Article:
Russian Opposition Activist Gets Another Prison Sentence

Leader of Russian Opposition Gets Extended Prison Sentence

( – Born in Russia in 1976, activist Aleksei Navalny gained notoriety by alleging widespread corruption within the Russian government publicly. After several run-ins with the Kremlin, numerous stints in and out of jail, and a suspicious poisoning attributed to state operatives, security services arrested Navalny one final time in 2021. A federal court subsequently sentenced him to three and a half years. In March 2022, the court found him guilty of two more charges, extending his stay in prison by nine years. Recently, a Russian court added even more time to his sentence.

On August 4, The New York Post reported that the court added 19 more years to Navalny’s jail term on, what his supporters say, were bogus charges meant to keep him out of politics. Six more charges were recently levied against the activist for creating an extremist organization, funding it, and inciting extremist activity.

According to Britannica, Navalny started this journey by creating a blog detailing his findings about Russian corruption. His writings were very popular, eventually forcing former Russian President Dmitry Medvedev to admit Navalny’s accusations were true. In 2011, Navalny was arrested for protesting the country’s parliamentary elections. Two years later, after declaring he was running for mayor in Moscow, the Russian courts found him guilty of embezzlement, sentencing him to prison for five years, but set him free pending appeal. Soon after, he faced fraud charges and received a suspended sentence. That’s when he was poisoned and fled the country for his safety. Once he returned to Russia, authorities took him into custody and labeled any group associated with him an “extremist” — hence the recent charges.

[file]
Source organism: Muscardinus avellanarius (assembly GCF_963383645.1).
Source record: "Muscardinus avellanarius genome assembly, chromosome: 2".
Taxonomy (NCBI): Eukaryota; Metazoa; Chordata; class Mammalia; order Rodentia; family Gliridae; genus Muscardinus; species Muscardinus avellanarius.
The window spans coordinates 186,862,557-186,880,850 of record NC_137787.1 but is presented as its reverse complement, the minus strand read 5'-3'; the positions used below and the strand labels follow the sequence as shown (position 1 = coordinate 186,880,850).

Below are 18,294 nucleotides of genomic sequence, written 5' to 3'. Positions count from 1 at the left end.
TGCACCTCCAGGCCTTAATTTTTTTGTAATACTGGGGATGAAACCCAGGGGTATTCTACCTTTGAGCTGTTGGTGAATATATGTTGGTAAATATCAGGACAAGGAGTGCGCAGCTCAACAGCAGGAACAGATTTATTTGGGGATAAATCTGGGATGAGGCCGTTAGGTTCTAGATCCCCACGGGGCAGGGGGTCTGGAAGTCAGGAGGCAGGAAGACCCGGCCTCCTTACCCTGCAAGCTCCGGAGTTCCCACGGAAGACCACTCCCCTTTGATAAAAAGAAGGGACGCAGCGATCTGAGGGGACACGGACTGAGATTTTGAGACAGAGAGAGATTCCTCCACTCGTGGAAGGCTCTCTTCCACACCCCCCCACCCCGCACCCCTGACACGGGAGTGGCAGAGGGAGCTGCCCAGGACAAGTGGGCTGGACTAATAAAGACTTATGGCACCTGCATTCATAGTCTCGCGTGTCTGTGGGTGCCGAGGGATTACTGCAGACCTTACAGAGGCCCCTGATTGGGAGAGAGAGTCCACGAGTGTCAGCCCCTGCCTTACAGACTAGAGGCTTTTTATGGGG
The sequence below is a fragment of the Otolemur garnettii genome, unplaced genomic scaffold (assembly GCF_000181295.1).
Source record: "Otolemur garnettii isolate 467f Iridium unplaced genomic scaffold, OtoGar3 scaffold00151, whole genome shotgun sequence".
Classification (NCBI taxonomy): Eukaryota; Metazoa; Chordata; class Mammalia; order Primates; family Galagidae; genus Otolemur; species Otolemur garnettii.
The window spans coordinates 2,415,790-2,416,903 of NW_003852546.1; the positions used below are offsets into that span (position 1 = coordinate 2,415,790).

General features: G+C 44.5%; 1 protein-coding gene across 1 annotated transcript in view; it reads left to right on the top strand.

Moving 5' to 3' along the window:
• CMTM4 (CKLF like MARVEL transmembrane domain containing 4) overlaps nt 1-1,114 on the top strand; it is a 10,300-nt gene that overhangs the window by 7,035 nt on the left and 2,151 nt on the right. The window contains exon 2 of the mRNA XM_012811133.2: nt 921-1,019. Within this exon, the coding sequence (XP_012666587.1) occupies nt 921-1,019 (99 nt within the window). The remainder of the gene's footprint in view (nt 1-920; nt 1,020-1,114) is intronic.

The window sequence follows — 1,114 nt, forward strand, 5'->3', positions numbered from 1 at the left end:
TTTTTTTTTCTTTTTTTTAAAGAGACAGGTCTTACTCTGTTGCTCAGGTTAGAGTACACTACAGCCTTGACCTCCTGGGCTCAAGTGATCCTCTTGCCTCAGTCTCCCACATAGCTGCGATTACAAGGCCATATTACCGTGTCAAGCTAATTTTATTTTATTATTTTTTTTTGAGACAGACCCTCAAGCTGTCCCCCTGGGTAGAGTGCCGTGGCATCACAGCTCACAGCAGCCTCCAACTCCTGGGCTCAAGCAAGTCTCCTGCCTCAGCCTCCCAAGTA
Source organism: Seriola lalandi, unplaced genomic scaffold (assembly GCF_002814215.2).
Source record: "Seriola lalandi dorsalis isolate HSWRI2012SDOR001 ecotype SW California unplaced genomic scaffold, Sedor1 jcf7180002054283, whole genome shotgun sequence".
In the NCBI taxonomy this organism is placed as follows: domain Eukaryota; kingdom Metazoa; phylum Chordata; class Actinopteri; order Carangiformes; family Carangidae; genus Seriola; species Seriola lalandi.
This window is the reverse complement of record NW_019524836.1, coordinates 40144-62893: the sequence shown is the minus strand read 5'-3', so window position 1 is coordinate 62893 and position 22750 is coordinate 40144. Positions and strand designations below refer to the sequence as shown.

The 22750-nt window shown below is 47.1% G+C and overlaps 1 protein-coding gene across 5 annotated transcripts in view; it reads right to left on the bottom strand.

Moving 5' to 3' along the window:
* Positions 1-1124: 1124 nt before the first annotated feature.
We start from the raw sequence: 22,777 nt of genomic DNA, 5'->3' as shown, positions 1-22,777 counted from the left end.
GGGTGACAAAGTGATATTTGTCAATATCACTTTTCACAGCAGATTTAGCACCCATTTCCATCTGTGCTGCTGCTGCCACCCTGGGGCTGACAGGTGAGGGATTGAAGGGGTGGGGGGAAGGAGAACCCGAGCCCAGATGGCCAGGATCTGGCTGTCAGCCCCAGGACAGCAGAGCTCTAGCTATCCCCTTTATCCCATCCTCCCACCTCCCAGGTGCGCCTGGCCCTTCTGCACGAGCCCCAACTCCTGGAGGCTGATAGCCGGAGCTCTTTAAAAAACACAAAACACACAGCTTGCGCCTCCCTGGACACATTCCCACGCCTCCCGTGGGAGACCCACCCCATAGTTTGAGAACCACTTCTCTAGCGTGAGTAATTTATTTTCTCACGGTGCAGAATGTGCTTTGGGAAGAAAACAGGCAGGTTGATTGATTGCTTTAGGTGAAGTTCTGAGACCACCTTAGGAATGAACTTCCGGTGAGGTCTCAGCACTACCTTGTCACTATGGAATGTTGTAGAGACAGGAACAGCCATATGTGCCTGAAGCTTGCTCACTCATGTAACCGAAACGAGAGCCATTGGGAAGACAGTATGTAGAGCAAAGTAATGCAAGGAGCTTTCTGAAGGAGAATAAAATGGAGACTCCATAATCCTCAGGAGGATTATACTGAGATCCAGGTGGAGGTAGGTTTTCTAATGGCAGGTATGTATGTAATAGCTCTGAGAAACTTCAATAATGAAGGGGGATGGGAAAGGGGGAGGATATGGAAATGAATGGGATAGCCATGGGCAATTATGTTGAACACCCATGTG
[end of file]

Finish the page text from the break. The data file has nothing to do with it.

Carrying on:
Recent news reports indicated that the activist claims the extended jail time was mainly to frighten other Russians not to speak out against the government. According to the NYPost, Navalny encouraged them in a statement not to fall for the tactics and to think of ways to resist the “villains and thieves in the Kremlin.”

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